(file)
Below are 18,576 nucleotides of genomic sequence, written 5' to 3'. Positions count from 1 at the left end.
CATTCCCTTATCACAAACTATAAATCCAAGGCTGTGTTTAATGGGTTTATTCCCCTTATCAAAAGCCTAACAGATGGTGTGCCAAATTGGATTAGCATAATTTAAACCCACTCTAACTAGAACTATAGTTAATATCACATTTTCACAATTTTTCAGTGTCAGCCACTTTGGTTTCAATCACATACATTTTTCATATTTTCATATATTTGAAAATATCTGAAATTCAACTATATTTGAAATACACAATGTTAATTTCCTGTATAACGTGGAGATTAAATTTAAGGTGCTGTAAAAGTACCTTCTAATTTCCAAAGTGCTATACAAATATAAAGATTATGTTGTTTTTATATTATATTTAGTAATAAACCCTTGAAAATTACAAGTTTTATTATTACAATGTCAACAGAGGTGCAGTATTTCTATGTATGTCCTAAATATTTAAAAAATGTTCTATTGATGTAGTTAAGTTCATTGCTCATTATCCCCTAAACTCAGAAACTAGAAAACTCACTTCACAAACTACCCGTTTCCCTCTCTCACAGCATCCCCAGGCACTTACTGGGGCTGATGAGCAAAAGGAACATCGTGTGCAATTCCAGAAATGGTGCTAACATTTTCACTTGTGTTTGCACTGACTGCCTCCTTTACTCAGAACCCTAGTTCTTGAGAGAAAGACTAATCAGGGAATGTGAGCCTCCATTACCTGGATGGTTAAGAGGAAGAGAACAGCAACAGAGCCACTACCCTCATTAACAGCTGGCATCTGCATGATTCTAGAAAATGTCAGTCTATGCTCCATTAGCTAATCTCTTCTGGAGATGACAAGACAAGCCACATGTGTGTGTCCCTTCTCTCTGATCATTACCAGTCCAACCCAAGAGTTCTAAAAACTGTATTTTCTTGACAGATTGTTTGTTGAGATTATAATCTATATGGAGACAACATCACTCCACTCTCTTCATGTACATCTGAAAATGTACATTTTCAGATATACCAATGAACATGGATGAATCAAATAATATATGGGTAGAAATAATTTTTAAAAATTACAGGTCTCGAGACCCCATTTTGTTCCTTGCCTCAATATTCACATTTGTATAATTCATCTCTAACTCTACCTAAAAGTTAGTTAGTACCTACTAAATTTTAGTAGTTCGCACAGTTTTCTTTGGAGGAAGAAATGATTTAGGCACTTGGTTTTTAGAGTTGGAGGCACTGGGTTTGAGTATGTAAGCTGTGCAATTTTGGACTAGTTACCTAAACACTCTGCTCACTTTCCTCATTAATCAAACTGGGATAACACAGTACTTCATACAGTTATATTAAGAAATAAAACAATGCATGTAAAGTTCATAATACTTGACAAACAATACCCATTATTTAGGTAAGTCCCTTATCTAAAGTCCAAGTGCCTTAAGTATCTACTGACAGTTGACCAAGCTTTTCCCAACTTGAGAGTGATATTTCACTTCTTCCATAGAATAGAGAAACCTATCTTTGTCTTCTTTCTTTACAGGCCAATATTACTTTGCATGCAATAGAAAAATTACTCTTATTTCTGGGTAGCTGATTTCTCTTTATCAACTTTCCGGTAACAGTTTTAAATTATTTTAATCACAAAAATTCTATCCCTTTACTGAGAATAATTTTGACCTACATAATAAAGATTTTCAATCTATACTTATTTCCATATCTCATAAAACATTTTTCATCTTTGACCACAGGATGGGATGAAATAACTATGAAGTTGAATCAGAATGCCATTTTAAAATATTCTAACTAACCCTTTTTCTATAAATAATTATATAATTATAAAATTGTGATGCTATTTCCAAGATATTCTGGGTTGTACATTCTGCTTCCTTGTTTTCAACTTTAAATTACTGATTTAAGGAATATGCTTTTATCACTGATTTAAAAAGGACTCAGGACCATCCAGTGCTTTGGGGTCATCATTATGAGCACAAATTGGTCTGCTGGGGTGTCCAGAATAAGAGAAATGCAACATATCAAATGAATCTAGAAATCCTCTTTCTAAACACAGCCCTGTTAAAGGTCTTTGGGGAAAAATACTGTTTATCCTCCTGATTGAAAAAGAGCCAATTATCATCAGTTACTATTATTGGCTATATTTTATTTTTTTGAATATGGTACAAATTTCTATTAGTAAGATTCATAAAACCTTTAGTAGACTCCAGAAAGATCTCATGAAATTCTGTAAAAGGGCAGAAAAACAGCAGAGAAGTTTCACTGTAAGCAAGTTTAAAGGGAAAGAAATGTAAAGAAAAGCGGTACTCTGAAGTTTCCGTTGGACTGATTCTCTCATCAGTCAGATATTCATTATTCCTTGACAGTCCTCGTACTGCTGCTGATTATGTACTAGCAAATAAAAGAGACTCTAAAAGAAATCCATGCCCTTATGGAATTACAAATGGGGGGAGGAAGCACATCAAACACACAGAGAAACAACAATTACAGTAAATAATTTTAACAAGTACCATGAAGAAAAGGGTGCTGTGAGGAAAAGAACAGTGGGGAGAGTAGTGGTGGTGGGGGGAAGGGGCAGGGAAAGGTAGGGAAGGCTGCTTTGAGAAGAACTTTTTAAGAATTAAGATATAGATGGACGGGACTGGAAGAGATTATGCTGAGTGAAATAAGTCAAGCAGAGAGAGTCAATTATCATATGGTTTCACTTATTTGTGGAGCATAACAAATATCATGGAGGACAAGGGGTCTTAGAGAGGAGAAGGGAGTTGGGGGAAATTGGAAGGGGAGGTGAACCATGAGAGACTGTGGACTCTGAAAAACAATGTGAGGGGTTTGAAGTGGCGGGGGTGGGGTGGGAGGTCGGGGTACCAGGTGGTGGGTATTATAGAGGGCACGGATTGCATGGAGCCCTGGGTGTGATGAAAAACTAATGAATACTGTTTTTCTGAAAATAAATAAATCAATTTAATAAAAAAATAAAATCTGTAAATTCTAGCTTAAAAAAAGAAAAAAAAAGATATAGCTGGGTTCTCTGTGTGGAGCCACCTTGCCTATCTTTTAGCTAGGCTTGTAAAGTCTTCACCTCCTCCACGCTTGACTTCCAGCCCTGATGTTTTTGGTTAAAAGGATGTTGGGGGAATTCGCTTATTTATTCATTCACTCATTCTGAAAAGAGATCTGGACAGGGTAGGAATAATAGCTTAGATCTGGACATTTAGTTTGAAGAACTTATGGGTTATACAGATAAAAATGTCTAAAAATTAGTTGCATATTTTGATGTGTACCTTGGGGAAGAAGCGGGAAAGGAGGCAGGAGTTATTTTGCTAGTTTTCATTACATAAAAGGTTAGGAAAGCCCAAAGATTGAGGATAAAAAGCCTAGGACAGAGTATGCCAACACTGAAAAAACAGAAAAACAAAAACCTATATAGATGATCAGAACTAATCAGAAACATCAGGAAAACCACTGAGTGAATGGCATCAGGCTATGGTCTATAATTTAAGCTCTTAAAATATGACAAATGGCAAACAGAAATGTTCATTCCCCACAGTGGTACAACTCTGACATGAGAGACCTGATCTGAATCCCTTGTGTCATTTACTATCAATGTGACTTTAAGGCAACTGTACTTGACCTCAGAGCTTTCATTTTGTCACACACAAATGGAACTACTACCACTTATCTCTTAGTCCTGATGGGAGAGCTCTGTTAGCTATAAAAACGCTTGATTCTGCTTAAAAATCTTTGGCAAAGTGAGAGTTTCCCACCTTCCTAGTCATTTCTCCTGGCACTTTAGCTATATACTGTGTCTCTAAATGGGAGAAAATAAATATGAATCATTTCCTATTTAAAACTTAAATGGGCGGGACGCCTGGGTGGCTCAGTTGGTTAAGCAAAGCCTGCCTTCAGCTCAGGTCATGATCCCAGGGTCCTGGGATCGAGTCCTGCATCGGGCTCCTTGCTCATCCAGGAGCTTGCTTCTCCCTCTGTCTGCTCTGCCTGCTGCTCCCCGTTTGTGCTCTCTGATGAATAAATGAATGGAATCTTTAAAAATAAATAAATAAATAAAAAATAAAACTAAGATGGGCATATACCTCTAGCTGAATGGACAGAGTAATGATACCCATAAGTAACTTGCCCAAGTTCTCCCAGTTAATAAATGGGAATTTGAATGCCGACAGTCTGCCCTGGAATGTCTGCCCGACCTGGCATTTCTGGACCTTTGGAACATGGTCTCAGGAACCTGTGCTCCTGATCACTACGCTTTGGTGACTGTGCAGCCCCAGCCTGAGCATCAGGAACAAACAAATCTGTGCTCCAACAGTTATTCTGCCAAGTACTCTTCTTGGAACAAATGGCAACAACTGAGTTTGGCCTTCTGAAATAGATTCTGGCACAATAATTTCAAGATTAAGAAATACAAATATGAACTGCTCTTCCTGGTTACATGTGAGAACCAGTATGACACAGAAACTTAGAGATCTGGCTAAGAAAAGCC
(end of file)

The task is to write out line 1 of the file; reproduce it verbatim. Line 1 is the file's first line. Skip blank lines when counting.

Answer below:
Below are 18,576 nucleotides of genomic sequence, written 5' to 3'. Positions count from 1 at the left end.